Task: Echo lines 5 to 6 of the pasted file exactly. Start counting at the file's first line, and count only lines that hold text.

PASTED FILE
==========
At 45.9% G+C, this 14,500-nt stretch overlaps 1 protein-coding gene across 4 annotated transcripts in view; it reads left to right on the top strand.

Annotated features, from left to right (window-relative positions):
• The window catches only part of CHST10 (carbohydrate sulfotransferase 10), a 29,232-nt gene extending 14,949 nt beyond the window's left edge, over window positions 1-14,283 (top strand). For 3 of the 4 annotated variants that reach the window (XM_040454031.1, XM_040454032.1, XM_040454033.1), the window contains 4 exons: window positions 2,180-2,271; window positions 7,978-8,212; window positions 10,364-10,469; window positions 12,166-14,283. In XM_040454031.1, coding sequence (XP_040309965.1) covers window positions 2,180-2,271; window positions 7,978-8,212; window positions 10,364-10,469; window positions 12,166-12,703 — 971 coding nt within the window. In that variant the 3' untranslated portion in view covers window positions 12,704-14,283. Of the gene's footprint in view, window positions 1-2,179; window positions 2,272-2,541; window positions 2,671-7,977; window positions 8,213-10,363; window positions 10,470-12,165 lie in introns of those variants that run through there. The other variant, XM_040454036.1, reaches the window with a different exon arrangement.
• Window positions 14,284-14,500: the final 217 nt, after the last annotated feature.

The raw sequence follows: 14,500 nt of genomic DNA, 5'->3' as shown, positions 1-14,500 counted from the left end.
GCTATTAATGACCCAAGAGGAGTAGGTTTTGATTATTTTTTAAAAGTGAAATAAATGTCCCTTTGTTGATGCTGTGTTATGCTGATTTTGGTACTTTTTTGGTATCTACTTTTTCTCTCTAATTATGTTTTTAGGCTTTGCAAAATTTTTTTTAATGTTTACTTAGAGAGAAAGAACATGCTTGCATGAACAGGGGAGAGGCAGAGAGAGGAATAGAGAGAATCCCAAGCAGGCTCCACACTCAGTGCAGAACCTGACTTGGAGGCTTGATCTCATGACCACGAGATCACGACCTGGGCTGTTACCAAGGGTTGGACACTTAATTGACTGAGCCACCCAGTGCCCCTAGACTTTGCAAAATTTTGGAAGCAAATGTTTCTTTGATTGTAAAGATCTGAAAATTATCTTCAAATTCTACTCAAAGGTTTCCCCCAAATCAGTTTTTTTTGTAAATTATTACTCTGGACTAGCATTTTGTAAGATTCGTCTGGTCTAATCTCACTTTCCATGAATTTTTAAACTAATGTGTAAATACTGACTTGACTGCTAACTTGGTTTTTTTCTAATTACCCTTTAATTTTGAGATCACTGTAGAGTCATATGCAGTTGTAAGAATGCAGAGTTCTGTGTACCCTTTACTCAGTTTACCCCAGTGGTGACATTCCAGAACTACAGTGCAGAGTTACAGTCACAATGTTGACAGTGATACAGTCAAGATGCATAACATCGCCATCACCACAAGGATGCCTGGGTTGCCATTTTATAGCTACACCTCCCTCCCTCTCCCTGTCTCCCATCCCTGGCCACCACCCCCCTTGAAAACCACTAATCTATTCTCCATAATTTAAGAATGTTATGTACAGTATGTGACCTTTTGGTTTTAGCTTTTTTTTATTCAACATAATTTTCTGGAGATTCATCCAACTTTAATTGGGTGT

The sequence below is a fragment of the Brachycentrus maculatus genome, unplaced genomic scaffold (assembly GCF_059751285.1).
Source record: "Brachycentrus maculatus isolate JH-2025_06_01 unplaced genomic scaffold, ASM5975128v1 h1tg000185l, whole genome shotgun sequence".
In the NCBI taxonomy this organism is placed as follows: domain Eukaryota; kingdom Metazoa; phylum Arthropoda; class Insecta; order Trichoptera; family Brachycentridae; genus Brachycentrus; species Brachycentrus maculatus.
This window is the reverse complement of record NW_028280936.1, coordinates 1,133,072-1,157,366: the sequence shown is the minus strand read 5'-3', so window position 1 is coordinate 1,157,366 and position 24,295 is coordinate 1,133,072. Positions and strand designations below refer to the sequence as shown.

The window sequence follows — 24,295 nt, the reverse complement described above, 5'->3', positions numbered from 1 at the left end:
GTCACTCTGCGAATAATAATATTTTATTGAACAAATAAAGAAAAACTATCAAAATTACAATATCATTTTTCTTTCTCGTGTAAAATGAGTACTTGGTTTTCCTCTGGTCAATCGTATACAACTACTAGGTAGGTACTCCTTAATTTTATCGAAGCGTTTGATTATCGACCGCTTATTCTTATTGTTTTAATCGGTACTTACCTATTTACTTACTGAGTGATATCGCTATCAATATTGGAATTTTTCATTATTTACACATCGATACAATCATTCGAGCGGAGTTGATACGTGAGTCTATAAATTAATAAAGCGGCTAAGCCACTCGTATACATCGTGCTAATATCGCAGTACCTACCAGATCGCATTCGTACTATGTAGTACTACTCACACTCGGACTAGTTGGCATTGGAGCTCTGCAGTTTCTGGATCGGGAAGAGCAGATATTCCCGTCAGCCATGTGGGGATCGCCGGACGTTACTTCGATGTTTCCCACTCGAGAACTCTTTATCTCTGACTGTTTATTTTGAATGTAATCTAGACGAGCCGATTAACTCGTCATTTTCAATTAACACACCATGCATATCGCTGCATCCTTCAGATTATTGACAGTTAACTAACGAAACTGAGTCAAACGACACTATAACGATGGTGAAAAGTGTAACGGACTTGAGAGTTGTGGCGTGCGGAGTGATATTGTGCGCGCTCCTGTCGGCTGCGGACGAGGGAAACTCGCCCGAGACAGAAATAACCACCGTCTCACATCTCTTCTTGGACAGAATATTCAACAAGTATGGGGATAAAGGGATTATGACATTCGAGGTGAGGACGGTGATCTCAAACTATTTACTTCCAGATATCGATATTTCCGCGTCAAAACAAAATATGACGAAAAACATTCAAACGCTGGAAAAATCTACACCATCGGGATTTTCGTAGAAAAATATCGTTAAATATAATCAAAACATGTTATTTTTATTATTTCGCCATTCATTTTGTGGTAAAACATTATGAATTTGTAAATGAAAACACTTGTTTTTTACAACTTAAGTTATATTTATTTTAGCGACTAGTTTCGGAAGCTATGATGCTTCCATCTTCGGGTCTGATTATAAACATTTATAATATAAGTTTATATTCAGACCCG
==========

The raw sequence follows: 14,500 nt of genomic DNA, 5'->3' as shown, positions 1-14,500 counted from the left end.
GCTATTAATGACCCAAGAGGAGTAGGTTTTGATTATTTTTTAAAAGTGAAATAAATGTCCCTTTGTTGATGCTGTGTTATGCTGATTTTGGTACTTTTTTGGTATCTACTTTTTCTCTCTAATTATGTTTTTAGGCTTTGCAAAATTTTTTTTAATGTTTACTTAGAGAGAAAGAACATGCTTGCATGAACAGGGGAGAGGCAGAGAGAGGAATAGAGAGAATCCCAAGCAGGCTCCACACTCAGTGCAGAACCTGACTTGGAGGCTTGATCTCATGACCACGAGATCACGACCTGGGCTGTTACCAAGGGTTGGACACTTAATTGACTGAGCCACCCAGTGCCCCTAGACTTTGCAAAATTTTGGAAGCAAATGTTTCTTTGATTGTAAAGATCTGAAAATTATCTTCAAATTCTACTCAAAGGTTTCCCCCAAATCAGTTTTTTTTGTAAATTATTACTCTGGACTAGCATTTTGTAAGATTCGTCTGGTCTAATCTCACTTTCCATGAATTTTTAAACTAATGTGTAAATACTGACTTGACTGCTAACTTGGTTTTTTTCTAATTACCCTTTAATTTTGAGATCACTGTAGAGTCATATGCAGTTGTAAGAATGCAGAGTTCTGTGTACCCTTTACTCAGTTTACCCCAGTGGTGACATTCCAGAACTACAGTGCAGAGTTACAGTCACAATGTTGACAGTGATACAGTCAAGATGCATAACATCGCCATCACCACAAGGATGCCTGGGTTGCCATTTTATAGCTACACCTCCCTCCCTCTCCCTGTCTCCCATCCCTGGCCACCACCCCCCTTGAAAACCACTAATCTATTCTCCATAATTTAAGAATGTTATGTACAGTATGTGACCTTTTGGTTTTAGCTTTTTTTTATTCAACATAATTTTCTGGAGATTCATCCAACTTTAATTGGGTGT